Travelers from Canada to the United States already pass through immigration and customs preclearance inspection at a number of Canadian airports. As part of the current and proposed preclearance programs, foreign nationals traveling to the United States from Canada, except for Canadians who do not hold a visa, are required to submit fingerprints under the US-VISIT program.
With airport screening, individuals subject to US-VISIT can decide to abort their travel plans and avoid submitting fingerprints. However, under the land preclearance program, U.S. officials want to require fingerprinting of even those travelers who decide not to go through with the preclearance regimen because of security concerns. Canada objected to this requirement because it does not comply with Canadian civil rights laws, which allow only voluntary collection of fingerprints from individuals not charged with any crime.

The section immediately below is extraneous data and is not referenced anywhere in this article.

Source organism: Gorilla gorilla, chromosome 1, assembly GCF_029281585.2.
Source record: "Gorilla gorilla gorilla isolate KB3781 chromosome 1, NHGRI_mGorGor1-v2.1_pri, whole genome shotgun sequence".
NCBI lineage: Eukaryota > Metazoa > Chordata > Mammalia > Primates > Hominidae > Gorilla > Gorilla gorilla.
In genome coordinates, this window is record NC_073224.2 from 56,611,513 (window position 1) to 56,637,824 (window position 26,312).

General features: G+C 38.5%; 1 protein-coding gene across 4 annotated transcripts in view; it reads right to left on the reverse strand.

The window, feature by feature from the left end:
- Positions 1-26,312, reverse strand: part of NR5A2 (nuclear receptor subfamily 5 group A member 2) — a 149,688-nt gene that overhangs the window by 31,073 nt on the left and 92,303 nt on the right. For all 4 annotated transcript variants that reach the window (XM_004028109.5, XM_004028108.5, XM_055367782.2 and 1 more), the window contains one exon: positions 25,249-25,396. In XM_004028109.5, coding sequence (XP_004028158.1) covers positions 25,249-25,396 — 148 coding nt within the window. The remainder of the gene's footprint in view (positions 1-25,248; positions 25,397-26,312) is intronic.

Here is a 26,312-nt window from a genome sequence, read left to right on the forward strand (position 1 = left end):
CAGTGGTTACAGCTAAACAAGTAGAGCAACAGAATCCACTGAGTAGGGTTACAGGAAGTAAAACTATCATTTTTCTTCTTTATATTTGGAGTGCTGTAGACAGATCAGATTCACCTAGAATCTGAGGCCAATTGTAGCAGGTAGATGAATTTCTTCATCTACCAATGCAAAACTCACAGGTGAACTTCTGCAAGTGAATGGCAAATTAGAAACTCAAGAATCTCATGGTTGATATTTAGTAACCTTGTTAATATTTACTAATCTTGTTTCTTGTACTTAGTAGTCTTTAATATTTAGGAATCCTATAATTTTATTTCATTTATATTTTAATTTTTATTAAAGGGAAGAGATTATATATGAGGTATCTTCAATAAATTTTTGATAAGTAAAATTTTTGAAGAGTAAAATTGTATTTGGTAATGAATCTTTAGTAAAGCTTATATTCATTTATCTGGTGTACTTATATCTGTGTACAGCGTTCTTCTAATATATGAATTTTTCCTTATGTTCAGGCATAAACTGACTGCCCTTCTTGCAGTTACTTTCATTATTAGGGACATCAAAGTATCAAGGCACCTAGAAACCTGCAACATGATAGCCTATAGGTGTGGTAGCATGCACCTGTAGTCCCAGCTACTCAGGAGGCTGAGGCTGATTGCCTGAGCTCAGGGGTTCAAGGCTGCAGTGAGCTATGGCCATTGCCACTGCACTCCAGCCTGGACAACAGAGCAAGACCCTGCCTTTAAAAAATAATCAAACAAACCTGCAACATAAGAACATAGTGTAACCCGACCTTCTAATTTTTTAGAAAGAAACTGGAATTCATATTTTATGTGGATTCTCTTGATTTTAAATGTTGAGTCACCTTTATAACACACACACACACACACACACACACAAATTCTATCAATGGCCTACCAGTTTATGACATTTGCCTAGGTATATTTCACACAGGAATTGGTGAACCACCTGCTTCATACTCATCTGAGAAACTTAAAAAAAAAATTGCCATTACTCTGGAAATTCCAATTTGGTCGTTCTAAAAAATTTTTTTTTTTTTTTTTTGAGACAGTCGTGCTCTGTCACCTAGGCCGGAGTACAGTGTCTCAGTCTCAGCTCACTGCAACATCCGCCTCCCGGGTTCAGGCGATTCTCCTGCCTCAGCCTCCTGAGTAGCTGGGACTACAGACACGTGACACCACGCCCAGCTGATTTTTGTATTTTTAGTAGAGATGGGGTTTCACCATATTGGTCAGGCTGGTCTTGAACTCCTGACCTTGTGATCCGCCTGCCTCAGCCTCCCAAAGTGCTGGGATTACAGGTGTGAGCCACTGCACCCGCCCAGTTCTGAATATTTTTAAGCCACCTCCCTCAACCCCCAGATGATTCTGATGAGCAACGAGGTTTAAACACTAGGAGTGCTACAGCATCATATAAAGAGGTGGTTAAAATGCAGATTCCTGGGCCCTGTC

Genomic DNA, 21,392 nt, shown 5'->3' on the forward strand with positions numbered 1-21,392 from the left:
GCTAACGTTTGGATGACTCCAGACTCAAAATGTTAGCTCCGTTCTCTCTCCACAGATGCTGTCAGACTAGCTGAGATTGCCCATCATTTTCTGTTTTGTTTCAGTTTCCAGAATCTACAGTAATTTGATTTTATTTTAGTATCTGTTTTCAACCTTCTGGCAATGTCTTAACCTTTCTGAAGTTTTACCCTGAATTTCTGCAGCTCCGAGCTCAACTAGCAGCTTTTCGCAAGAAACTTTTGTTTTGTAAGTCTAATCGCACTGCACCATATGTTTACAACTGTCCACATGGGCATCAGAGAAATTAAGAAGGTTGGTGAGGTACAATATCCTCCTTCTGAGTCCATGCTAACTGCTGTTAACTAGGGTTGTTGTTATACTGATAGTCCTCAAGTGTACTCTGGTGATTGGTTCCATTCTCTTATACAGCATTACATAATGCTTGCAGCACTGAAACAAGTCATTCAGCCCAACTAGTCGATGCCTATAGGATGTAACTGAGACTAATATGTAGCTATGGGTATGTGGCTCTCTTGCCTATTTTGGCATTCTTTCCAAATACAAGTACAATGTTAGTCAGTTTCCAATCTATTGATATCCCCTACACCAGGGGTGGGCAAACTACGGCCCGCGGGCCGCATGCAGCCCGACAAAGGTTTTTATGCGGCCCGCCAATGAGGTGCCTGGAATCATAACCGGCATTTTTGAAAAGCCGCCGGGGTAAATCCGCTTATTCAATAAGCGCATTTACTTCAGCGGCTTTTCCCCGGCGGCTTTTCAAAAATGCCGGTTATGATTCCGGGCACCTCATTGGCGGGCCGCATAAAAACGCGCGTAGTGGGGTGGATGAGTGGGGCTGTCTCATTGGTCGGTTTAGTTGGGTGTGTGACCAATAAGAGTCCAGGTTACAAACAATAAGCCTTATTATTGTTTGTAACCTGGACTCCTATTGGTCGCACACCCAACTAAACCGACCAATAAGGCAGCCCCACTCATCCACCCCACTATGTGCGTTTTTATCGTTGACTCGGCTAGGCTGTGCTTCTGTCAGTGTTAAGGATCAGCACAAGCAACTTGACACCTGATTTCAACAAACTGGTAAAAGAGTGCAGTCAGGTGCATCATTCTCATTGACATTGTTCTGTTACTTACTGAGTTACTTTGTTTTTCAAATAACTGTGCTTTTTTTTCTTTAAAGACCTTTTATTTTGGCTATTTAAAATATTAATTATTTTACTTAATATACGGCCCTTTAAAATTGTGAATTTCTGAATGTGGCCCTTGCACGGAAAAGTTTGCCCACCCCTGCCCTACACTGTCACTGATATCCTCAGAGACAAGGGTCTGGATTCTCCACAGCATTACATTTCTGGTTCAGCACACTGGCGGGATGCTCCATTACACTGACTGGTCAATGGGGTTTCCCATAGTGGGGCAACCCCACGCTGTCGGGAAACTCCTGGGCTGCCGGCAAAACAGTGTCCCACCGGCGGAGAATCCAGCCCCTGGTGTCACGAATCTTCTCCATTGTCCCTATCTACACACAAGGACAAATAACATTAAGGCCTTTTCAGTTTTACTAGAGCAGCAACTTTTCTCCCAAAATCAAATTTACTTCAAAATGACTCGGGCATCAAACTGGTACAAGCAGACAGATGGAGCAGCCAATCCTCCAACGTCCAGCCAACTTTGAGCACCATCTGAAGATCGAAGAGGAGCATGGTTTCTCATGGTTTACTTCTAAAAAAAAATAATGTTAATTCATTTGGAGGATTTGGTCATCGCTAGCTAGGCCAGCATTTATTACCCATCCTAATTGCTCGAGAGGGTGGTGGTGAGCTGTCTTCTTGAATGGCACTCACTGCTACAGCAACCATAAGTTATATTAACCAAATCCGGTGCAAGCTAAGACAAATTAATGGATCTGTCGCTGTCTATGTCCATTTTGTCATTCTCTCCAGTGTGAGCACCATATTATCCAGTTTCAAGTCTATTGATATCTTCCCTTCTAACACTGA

Despite the breakdown in negotiations, Canadian officials "remain committed" to exploring preclearance plans within the parameters of Canadian law.
Policy Beat in Brief
Senator Hagel's Immigration Bills. Senator Chuck Hagel (R-NE) introduced two immigration reform bills, the High-Tech Worker Relief Act and the Immigrant Accountability Act, in April. The High-Tech Worker Relief Act would increase the number of H-1B visas for high-tech and other skilled workers from 65,000 to 195,000 to address severe shortages. The Immigrant Accountability Act would award temporary status to unauthorized immigrants meeting certain criteria. It also would create a merit-based point system that would allow these immigrants to obtain a green card once they earn enough points. Points would be awarded for characteristics that demonstrate investment, contribution, and assimilation into the United States. The point system is modeled on systems in Canada and Australia.
Read the text of the Hagel bills:
Read a press release from Senator Hagel on the Immigrant Accountability Act here.